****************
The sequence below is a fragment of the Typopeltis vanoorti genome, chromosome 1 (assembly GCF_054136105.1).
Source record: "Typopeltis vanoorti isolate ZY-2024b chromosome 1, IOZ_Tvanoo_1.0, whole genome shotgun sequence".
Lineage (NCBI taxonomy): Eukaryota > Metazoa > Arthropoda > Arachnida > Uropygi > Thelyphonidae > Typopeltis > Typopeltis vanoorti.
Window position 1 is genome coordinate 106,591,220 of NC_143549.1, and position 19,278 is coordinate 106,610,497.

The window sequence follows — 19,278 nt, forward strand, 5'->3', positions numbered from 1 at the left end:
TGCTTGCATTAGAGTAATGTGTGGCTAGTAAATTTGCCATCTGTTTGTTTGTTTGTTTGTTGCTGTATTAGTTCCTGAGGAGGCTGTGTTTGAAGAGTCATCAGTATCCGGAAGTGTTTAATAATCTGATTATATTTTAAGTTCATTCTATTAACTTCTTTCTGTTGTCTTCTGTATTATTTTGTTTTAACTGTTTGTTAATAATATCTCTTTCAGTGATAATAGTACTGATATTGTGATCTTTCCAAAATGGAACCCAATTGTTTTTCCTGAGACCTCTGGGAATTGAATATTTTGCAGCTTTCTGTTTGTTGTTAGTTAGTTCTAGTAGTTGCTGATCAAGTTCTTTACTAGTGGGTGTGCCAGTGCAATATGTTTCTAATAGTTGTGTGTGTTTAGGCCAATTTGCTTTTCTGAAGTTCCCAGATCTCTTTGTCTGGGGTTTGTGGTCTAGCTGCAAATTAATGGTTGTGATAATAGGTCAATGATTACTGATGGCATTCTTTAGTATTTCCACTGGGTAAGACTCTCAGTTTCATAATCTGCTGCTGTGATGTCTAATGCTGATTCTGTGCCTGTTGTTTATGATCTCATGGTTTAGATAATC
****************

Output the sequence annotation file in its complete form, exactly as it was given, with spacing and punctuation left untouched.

The sequence below is a fragment of the Typopeltis vanoorti genome, chromosome 1 (assembly GCF_054136105.1).
Source record: "Typopeltis vanoorti isolate ZY-2024b chromosome 1, IOZ_Tvanoo_1.0, whole genome shotgun sequence".
Lineage (NCBI taxonomy): Eukaryota > Metazoa > Arthropoda > Arachnida > Uropygi > Thelyphonidae > Typopeltis > Typopeltis vanoorti.
Window position 1 is genome coordinate 106,591,220 of NC_143549.1, and position 19,278 is coordinate 106,610,497.

The window sequence follows — 19,278 nt, forward strand, 5'->3', positions numbered from 1 at the left end:
TGCTTGCATTAGAGTAATGTGTGGCTAGTAAATTTGCCATCTGTTTGTTTGTTTGTTTGTTGCTGTATTAGTTCCTGAGGAGGCTGTGTTTGAAGAGTCATCAGTATCCGGAAGTGTTTAATAATCTGATTATATTTTAAGTTCATTCTATTAACTTCTTTCTGTTGTCTTCTGTATTATTTTGTTTTAACTGTTTGTTAATAATATCTCTTTCAGTGATAATAGTACTGATATTGTGATCTTTCCAAAATGGAACCCAATTGTTTTTCCTGAGACCTCTGGGAATTGAATATTTTGCAGCTTTCTGTTTGTTGTTAGTTAGTTCTAGTAGTTGCTGATCAAGTTCTTTACTAGTGGGTGTGCCAGTGCAATATGTTTCTAATAGTTGTGTGTGTTTAGGCCAATTTGCTTTTCTGAAGTTCCCAGATCTCTTTGTCTGGGGTTTGTGGTCTAGCTGCAAATTAATGGTTGTGATAATAGGTCAATGATTACTGATGGCATTCTTTAGTATTTCCACTGGGTAAGACTCTCAGTTTCATAATCTGCTGCTGTGATGTCTAATGCTGATTCTGTGCCTGTTGTTTATGATCTCATGGTTTAGATAATC